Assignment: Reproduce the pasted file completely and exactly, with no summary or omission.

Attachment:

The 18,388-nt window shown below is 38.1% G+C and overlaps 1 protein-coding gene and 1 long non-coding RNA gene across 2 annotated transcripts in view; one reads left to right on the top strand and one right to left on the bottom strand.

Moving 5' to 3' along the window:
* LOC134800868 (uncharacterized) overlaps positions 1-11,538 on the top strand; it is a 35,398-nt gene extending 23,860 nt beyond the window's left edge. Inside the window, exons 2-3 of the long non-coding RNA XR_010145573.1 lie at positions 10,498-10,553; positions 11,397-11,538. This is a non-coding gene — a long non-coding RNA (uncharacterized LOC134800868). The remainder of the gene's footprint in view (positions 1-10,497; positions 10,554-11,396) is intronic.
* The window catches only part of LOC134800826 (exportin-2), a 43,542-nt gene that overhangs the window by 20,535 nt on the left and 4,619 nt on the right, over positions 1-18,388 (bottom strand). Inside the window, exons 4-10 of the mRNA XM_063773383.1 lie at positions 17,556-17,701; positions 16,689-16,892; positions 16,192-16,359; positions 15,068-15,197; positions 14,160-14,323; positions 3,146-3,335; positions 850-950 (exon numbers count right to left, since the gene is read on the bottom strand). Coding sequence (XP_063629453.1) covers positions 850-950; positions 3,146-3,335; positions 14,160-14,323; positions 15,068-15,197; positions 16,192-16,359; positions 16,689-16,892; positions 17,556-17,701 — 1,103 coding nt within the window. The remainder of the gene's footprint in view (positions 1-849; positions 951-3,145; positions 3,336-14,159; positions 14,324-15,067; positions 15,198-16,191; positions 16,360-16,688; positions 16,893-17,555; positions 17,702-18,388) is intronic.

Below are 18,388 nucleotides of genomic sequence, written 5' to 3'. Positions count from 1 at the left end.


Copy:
The 18,388-nt window shown below is 38.1% G+C and overlaps 1 protein-coding gene and 1 long non-coding RNA gene across 2 annotated transcripts in view; one reads left to right on the top strand and one right to left on the bottom strand.

Moving 5' to 3' along the window:
* LOC134800868 (uncharacterized) overlaps positions 1-11,538 on the top strand; it is a 35,398-nt gene extending 23,860 nt beyond the window's left edge. Inside the window, exons 2-3 of the long non-coding RNA XR_010145573.1 lie at positions 10,498-10,553; positions 11,397-11,538. This is a non-coding gene — a long non-coding RNA (uncharacterized LOC134800868). The remainder of the gene's footprint in view (positions 1-10,497; positions 10,554-11,396) is intronic.
* The window catches only part of LOC134800826 (exportin-2), a 43,542-nt gene that overhangs the window by 20,535 nt on the left and 4,619 nt on the right, over positions 1-18,388 (bottom strand). Inside the window, exons 4-10 of the mRNA XM_063773383.1 lie at positions 17,556-17,701; positions 16,689-16,892; positions 16,192-16,359; positions 15,068-15,197; positions 14,160-14,323; positions 3,146-3,335; positions 850-950 (exon numbers count right to left, since the gene is read on the bottom strand). Coding sequence (XP_063629453.1) covers positions 850-950; positions 3,146-3,335; positions 14,160-14,323; positions 15,068-15,197; positions 16,192-16,359; positions 16,689-16,892; positions 17,556-17,701 — 1,103 coding nt within the window. The remainder of the gene's footprint in view (positions 1-849; positions 951-3,145; positions 3,336-14,159; positions 14,324-15,067; positions 15,198-16,191; positions 16,360-16,688; positions 16,893-17,555; positions 17,702-18,388) is intronic.

Below are 18,388 nucleotides of genomic sequence, written 5' to 3'. Positions count from 1 at the left end.